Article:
Despite its claims to be for “all Americans,” the Trump Administration is moving fast to repeal the
historic pro-investor fiduciary ruling that let’s 401(k) investors know the fees, expenses and conflicts-of-interest their financial advisor and 401(k) providers are receiving when selling them mutual funds and annuities for their retirement accounts.
The anti-individual investor groups sponsoring this anti-fiduciary lawsuit in the pro-financial industry West Texas courts are the U.S. Chamber of Commerce (representing U.S. global banks and investment firms), the Financial Services Institute, the Financial Services Roundtable, the Greater Irving-Las Colinas’ Chamber of Commerce, the Insured Retirement Institute, the Lake Houston Area Chamber of Commerce, the Lubbock Chamber of Commerce, the Securities Industry and Financial Markets Association, and the Texas Association of Business.
All of these huge lobbying groups, and more, work daily against the interests of individual investors.
The lawsuit names Department of Labor Secretary Thomas E. Perez and the U.S. Department of Labor and asks for an injunction against the rule. Enforcement of many of its provisions has been pushed to 2017, but some will go into effect this year.
But experts in the far-reaching DOL fiduciary regulation are skeptical the lawsuit will have its desired effect. According to Ary Rosenblum of The Rosenblum Law Firm PC, “I’ll believe it when I see it.” Also, Nevin Adams, Chief of Communications and Marketing at the American Retirement Association, said “I would not count on it. James Watkins III, JD and CFP, said “As a securities/ERISA attorney, I can assure you that the plaintiff’s bar is definitely ready to address these issues.”
Similarly, James Holland, fiduciary advocate at Millennium Investment and Retirement Advisors, said “there is going to be a growing number of fiduciaries who have spent far too much time with their head buried in the sand or under the false belief that the ‘professional’ they hired is protecting them. Lesson #1 being a ‘financial advisor’ or ‘financial professional’ does NOT make you qualified to work in ERISA.”
While the opinion of fiduciary experts is that repealing the DOL fiduciary standard has a long, uphill legal battle ahead, just the like the repeal of the Affordable Care Act, the Trump Administration’s intent to repeal the pro-investor regulation should make investors wary of future attempt to put the interests of the investment and insurance industries ahead of those of individual investors.
Why the Financial Industry Hates the Fiduciary Standard
By pushing through the fiduciary standard against a hostile industry, Congress and rabid, anti-investor lobbyists, the U.S. Department of Labor, led by Phyllis Borzi, has accomplished an extraordinary feat. The new regulations mean employers and 401(k) providers have to reveal fee and expense disclosure regulations affecting the $4.5 trillion 401(k) market. Since 401(k)s have become the default retirement financing vehicles for Americans, disclosing fund fees, conflicts-of-interest, and expenses and under-the-table revenue sharing deals to investors will make investors better informed and hopefully improve their investment’s total return.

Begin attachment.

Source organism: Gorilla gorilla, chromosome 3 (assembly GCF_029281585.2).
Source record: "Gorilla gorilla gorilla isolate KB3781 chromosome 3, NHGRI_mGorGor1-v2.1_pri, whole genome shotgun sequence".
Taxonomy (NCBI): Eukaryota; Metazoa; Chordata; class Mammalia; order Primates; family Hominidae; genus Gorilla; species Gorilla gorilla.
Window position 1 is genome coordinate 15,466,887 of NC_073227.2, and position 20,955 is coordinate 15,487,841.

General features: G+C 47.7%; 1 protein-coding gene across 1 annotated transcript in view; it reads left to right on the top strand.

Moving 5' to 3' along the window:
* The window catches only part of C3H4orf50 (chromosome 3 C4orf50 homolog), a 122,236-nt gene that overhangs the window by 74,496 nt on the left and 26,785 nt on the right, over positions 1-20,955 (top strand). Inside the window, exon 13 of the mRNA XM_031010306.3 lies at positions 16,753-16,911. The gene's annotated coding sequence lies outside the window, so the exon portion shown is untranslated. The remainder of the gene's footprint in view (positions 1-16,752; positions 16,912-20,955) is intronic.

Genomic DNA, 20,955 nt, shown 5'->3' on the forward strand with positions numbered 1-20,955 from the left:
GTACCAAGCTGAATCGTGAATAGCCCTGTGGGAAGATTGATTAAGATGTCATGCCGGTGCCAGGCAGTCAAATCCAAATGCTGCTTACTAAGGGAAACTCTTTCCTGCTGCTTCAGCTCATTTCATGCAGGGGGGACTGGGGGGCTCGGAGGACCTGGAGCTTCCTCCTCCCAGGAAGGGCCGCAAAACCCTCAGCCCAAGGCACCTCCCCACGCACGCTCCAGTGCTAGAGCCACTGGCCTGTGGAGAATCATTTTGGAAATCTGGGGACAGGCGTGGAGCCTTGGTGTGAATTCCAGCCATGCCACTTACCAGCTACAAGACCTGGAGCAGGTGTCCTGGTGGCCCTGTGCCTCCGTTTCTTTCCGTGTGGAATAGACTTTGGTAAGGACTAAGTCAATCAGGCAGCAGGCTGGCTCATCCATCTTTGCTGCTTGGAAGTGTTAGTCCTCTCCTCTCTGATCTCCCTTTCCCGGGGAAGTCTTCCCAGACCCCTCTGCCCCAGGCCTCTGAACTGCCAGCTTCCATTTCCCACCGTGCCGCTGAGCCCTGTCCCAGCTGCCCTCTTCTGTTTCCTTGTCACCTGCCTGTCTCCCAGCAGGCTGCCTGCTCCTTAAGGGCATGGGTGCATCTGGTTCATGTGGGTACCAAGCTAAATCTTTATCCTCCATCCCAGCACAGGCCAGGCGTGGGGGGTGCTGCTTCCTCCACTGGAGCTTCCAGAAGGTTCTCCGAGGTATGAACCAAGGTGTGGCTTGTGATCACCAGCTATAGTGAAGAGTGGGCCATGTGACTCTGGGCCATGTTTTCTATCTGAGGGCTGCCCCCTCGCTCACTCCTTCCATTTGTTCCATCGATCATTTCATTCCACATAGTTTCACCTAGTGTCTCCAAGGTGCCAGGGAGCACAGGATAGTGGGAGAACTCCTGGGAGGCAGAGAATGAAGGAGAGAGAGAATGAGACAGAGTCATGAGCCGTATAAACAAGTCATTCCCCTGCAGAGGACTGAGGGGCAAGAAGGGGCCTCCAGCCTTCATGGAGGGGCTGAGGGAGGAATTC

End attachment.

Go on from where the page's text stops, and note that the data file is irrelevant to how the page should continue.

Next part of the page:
That’s because higher fees directly impact a fund’s net return. Lower expenses translate into a higher return. As described in the book, How 401(k) Fees Destroy Wealth, over time, lower mutual fund fees can mean up to a million dollars in savings to an individual’s retirement account.
For example, if one fund charges 1.2% in annual expenses compared to another which charges 2.4%, over 20 years the amount lost to this fee difference totals more than $1.1 million. That is $1.1 million in the average investor’s pocket. Without the DOL’s new fee disclosure regulations, that $1.1 million would go to a portfolio manager and their mutual fund company which would not be providing any additional services for that huge amount.
Just how powerful is this fiduciary rule? In January 2017, Morgan Stanley decided to cut fees for its wealth management division even though the future of the fiduciary standard is in doubt because of the Trump administration. Morgan Stanley’s decision to cut fees shows they fear possible lawsuits, so cutting fees may reduce that possibility. They certainly did not cut fees because it was in the best interests of their clients.
Why the DOL Wants To Cut Fees
The DOL’s publicly stated goal in implementing the new regulations (specifically 404(a)(5)), is to reduce fees and expenses paid by plan participants by an astounding $14.9 billion.
The DOL also estimates that it will cost plan and 401(k) services providers about $2 billion to comply with the new regulations. As part of this unprecedented level of disclosure, the retirement plan industry is expected to suffer an estimated $16.9 billion in lost revenues and added expenses.
This is why the industry hates the DOL fiduciary regulations. With too few exceptions from independent financial advisors and pro-fiduciary Registered Investment Advisors (RIAs), it’s all about the money and never the investors.
Stay tuned for more anti-investor initiatives from the Trump Administration. This effort is just starting.